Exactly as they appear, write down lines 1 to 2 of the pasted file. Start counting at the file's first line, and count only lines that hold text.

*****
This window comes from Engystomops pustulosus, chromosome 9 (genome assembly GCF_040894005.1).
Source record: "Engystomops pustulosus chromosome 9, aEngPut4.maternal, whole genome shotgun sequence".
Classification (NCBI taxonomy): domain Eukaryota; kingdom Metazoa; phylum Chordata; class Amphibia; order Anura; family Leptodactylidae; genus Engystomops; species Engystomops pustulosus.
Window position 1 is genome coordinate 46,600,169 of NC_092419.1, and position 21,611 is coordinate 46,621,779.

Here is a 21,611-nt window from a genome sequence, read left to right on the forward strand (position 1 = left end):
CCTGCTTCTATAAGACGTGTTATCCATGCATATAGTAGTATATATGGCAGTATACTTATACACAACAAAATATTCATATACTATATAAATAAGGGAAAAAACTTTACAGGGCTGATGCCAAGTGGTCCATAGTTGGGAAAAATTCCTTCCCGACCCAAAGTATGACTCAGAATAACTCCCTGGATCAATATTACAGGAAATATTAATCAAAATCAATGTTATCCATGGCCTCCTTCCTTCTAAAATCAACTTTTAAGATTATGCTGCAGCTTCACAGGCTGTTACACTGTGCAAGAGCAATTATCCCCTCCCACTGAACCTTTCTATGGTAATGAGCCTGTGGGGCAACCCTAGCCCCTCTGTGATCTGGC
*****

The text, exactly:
This window comes from Engystomops pustulosus, chromosome 9 (genome assembly GCF_040894005.1).
Source record: "Engystomops pustulosus chromosome 9, aEngPut4.maternal, whole genome shotgun sequence".